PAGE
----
The New American was among the media outlets invited to a telephone press conference hosted by the Sierra Club on December 5. The Trans-Pacific Partnership (TPP) was the topic of the event.

Five members of Congress participated in the presser, each of whom voiced concerns about the still-secret proposed trade pact. Ilana Solomon, the director of the Sierra Club’s Responsible Trade Program, moderated the call with Representatives Rosa DeLauro (D-Conn.), George Miller (D-Calif.), Zoe Lofgren (D-Calif.), Earl Blumenauer (D-Ore.), and Steve Israel (D-N.Y.).

The representatives expressed their concerns leading up to this weekend’s last-minute meeting on the Trans-Pacific Partnership in Singapore. While the goal of the meeting is to announce that a final deal has been reached, many fundamental provisions remain unresolved, including some that directly impact the authority of Congress to regulate international commerce.
One of the key issues yet to be resolved in the trade pact is around currency manipulation, the process by which countries reduce the value of their currency in order to encourage exports.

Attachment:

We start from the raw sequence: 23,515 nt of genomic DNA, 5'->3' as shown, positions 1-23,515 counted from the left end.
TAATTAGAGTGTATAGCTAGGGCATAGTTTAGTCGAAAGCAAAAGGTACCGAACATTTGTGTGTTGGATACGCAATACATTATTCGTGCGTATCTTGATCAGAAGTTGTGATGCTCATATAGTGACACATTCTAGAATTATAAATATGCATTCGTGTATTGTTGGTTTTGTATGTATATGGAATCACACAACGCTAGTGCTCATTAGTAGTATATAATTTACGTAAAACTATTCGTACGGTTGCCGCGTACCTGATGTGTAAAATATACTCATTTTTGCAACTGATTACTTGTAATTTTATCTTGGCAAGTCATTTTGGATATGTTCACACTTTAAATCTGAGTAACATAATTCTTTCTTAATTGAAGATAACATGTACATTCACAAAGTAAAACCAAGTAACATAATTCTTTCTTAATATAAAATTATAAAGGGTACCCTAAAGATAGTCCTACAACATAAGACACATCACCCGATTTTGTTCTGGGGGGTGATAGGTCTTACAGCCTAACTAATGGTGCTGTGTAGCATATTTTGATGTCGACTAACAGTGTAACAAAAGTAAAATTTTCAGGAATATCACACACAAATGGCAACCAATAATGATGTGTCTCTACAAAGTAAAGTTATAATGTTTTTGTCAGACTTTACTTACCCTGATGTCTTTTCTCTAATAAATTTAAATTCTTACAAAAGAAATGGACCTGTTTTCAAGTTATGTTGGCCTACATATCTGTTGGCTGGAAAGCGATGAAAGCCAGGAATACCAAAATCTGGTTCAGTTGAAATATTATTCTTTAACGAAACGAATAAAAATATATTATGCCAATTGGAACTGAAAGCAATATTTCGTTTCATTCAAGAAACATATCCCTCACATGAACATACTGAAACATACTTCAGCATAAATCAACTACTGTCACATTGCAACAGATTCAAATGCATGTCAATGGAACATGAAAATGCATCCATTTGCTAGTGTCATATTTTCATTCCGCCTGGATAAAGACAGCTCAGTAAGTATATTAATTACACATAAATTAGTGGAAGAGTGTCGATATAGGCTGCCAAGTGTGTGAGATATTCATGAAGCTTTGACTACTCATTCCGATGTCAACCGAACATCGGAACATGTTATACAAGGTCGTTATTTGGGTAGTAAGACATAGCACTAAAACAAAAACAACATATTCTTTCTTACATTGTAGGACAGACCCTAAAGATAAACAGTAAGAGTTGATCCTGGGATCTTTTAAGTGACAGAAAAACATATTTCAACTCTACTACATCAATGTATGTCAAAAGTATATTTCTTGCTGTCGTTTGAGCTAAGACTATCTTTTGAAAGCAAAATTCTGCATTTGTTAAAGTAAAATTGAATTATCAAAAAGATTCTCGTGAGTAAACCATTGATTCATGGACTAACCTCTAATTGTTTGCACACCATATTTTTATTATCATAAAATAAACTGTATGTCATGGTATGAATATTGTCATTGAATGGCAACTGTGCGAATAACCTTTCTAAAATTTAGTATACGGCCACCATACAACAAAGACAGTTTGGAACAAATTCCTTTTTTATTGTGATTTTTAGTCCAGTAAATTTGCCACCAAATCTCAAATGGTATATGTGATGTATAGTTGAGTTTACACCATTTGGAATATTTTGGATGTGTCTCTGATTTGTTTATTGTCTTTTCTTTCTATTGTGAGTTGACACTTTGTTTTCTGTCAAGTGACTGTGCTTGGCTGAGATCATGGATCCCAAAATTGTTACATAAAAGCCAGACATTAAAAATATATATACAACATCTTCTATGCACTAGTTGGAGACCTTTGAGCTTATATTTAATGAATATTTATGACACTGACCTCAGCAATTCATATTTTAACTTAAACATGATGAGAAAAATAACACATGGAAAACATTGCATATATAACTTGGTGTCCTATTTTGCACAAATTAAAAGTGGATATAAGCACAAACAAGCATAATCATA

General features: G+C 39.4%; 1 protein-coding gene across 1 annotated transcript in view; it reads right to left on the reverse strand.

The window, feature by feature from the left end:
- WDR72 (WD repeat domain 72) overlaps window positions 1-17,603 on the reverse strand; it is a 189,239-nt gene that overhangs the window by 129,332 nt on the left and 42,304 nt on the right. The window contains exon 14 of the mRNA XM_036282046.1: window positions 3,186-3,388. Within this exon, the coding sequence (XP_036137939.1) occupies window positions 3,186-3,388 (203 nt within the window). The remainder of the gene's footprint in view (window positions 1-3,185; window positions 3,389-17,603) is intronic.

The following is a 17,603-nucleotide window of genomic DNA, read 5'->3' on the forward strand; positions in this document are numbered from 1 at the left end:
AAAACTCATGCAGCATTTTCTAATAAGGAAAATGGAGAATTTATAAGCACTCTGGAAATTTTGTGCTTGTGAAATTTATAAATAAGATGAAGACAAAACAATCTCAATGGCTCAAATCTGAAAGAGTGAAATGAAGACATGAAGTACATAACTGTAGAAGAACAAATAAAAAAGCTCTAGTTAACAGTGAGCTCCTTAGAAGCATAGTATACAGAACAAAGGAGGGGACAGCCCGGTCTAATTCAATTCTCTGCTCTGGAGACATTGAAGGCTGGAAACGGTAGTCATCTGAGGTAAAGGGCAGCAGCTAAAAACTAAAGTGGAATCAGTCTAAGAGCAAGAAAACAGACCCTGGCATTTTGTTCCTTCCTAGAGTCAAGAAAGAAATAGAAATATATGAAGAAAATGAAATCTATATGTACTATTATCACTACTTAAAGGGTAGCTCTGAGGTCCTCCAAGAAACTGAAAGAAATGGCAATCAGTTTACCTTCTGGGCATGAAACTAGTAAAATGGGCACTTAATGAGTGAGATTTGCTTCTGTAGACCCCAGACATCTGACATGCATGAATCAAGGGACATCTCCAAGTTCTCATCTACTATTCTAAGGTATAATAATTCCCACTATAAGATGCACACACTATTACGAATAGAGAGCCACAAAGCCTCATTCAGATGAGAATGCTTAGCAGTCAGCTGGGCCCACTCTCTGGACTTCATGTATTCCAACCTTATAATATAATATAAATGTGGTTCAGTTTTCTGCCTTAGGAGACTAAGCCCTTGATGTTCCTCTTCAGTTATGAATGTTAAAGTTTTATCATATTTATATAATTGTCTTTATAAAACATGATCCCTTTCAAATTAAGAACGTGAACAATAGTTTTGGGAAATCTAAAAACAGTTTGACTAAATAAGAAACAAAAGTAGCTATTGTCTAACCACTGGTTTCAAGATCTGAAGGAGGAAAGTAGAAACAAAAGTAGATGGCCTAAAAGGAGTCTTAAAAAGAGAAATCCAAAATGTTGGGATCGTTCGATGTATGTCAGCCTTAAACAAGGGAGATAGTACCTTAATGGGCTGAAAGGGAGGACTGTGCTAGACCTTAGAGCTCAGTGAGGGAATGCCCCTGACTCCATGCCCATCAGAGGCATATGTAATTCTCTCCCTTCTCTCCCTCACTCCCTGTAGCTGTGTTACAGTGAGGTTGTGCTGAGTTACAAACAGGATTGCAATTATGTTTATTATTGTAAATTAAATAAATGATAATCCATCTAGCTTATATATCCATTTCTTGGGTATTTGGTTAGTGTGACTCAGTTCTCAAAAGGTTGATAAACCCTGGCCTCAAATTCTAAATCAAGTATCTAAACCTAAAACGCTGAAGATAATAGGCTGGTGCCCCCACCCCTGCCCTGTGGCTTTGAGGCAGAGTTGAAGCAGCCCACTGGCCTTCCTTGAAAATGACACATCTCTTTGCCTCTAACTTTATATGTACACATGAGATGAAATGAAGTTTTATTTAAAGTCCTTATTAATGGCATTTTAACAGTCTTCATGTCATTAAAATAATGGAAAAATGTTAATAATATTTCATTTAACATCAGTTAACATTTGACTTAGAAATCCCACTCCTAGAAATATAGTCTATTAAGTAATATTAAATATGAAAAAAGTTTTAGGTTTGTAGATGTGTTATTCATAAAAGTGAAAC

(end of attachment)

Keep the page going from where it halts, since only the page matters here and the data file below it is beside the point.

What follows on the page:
“Currency manipulation has expanded the U.S. trade deficit and cost us jobs,” said Congresswoman Rosa DeLauro. “Several countries involved in the TPP negotiations have a history of or are currently manipulating their exchange rates to promote their exports at the expense of American workers. Congress has made clear that currency disciplines are critical to leveling the playing field for American workers and that not including them in the TPP would be a slap in the face to those workers. Any deal announced that does not address this issue is not a deal in the eyes of Congress, which has the final say when it comes to trade.”

During the discussions, Representative Miller worried that American labor laws would be subordinated to foreign control and that the pact might result in the emaciation of the economic and manufacturing power of the United States.

“If the United States doesn’t insist on stronger, enforceable worker protections in the TPP, American workers will pay the price as more jobs are moved offshore and countries provide ever-fewer protections in a global race to the bottom,” said Miller said. “Past trade deals have given lip service to protecting workers, while allowing conditions on the ground to deteriorate. This time, labor protections need to be integrated into the TPP itself, not put in a side deal, in order to make international human rights a concrete reality for more people around the world.”

In the “intellectual property” portion of the pact leaked in November by WikiLeaks, U.S. copyright laws and standards are also altered by the proposed TPP agreement.

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